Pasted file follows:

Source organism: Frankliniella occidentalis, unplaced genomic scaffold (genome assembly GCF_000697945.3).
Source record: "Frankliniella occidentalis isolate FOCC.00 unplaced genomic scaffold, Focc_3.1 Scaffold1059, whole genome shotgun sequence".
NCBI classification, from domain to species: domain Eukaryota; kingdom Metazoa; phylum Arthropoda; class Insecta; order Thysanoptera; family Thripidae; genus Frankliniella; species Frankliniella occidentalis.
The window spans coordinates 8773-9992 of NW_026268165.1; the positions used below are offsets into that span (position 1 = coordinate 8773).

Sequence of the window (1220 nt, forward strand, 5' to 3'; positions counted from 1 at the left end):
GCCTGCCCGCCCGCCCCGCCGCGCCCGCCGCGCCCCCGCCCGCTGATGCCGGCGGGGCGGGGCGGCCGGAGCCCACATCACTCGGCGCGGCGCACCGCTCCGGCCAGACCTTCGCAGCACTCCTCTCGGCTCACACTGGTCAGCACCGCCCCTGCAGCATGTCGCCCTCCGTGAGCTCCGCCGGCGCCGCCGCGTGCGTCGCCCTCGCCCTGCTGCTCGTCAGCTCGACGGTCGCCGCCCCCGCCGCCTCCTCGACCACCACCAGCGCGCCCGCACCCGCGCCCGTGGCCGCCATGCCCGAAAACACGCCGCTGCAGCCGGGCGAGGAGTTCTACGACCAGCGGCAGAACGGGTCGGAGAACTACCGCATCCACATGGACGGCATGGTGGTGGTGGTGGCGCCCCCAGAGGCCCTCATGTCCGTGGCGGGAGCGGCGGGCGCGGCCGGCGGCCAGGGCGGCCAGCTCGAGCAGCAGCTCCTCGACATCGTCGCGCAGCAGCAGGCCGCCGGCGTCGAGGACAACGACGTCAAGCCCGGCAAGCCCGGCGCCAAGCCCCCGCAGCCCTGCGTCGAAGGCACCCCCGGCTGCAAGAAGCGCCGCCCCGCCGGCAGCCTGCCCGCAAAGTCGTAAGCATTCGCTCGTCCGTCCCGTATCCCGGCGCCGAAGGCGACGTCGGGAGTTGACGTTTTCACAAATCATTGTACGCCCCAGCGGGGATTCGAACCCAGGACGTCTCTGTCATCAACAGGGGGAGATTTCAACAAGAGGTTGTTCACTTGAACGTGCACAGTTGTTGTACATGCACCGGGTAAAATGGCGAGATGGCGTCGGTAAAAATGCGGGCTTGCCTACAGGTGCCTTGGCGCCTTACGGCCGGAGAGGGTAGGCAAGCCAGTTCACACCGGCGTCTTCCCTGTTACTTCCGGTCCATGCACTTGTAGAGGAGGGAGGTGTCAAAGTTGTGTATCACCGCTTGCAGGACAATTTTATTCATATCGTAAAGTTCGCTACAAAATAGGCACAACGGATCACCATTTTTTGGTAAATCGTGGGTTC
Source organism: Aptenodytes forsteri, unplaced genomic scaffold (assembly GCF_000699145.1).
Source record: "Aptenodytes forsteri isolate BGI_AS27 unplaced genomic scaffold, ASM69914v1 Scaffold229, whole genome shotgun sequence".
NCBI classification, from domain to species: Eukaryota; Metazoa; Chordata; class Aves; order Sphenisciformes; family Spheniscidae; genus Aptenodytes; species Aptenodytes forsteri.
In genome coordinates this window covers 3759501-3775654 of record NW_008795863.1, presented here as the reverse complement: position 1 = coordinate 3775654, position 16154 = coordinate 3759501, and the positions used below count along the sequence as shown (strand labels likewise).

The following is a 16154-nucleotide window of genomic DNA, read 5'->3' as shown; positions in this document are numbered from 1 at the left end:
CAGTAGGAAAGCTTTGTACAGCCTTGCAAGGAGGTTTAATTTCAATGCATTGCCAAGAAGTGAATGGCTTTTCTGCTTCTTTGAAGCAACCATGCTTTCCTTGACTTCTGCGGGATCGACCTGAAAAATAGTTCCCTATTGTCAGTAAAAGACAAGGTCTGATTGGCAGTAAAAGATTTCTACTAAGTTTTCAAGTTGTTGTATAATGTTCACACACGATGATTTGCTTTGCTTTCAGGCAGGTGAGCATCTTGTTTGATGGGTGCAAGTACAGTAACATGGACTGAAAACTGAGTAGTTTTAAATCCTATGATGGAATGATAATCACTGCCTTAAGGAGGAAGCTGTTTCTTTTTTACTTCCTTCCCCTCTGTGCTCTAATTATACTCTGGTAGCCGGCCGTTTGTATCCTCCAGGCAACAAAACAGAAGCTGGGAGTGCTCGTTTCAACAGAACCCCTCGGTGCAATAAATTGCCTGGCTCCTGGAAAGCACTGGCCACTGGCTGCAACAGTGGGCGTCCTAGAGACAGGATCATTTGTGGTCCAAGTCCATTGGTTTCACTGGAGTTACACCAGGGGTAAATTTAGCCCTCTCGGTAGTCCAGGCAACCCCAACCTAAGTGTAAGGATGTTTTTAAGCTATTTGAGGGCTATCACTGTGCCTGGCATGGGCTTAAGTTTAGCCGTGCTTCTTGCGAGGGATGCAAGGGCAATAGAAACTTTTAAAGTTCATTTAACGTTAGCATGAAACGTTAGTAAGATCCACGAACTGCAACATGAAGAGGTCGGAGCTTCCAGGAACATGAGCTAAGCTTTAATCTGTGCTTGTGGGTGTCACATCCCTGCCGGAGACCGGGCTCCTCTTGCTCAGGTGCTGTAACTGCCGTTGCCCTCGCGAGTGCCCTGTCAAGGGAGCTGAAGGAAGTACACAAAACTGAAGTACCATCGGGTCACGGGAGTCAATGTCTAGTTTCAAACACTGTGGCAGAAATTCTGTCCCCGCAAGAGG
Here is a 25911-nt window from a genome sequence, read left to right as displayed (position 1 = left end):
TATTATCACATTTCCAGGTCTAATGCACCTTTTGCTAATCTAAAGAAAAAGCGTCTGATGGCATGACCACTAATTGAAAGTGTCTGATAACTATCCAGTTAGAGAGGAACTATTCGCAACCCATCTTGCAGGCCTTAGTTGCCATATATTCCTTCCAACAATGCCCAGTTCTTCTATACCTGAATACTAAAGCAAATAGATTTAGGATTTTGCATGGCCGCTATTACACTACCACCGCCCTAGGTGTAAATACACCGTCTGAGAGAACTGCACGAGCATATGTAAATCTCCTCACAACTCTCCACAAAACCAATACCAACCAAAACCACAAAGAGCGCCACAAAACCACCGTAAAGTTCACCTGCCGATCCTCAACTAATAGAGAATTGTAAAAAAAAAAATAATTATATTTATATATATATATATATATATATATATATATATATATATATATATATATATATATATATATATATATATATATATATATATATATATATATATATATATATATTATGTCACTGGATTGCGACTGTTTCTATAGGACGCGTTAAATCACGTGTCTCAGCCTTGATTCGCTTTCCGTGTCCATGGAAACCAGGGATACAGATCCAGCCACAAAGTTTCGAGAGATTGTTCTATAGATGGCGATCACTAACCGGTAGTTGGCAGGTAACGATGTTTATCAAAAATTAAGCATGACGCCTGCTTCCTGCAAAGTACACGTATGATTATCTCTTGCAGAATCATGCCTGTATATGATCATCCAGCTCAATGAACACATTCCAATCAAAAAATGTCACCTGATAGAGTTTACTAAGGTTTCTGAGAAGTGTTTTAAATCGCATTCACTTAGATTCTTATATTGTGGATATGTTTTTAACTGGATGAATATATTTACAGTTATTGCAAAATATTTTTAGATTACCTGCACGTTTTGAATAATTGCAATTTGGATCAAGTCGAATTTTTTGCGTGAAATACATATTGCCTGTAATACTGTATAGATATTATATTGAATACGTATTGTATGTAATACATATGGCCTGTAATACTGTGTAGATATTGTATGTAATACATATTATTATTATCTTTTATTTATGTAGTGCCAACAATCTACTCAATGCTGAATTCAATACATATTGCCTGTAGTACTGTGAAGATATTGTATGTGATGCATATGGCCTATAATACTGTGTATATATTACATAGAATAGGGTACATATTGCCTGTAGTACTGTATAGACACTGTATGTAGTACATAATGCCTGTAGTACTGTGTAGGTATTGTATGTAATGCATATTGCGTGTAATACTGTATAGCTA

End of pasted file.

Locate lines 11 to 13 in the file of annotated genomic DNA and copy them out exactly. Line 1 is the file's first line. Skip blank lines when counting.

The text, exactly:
The following is a 16154-nucleotide window of genomic DNA, read 5'->3' as shown; positions in this document are numbered from 1 at the left end:
CAGTAGGAAAGCTTTGTACAGCCTTGCAAGGAGGTTTAATTTCAATGCATTGCCAAGAAGTGAATGGCTTTTCTGCTTCTTTGAAGCAACCATGCTTTCCTTGACTTCTGCGGGATCGACCTGAAAAATAGTTCCCTATTGTCAGTAAAAGACAAGGTCTGATTGGCAGTAAAAGATTTCTACTAAGTTTTCAAGTTGTTGTATAATGTTCACACACGATGATTTGCTTTGCTTTCAGGCAGGTGAGCATCTTGTTTGATGGGTGCAAGTACAGTAACATGGACTGAAAACTGAGTAGTTTTAAATCCTATGATGGAATGATAATCACTGCCTTAAGGAGGAAGCTGTTTCTTTTTTACTTCCTTCCCCTCTGTGCTCTAATTATACTCTGGTAGCCGGCCGTTTGTATCCTCCAGGCAACAAAACAGAAGCTGGGAGTGCTCGTTTCAACAGAACCCCTCGGTGCAATAAATTGCCTGGCTCCTGGAAAGCACTGGCCACTGGCTGCAACAGTGGGCGTCCTAGAGACAGGATCATTTGTGGTCCAAGTCCATTGGTTTCACTGGAGTTACACCAGGGGTAAATTTAGCCCTCTCGGTAGTCCAGGCAACCCCAACCTAAGTGTAAGGATGTTTTTAAGCTATTTGAGGGCTATCACTGTGCCTGGCATGGGCTTAAGTTTAGCCGTGCTTCTTGCGAGGGATGCAAGGGCAATAGAAACTTTTAAAGTTCATTTAACGTTAGCATGAAACGTTAGTAAGATCCACGAACTGCAACATGAAGAGGTCGGAGCTTCCAGGAACATGAGCTAAGCTTTAATCTGTGCTTGTGGGTGTCACATCCCTGCCGGAGACCGGGCTCCTCTTGCTCAGGTGCTGTAACTGCCGTTGCCCTCGCGAGTGCCCTGTCAAGGGAGCTGAAGGAAGTACACAAAACTGAAGTACCATCGGGTCACGGGAGTCAATGTCTAGTTTCAAACACTGTGGCAGAAATTCTGTCCCCGCAAGAGG
Here is a 25911-nt window from a genome sequence, read left to right as displayed (position 1 = left end):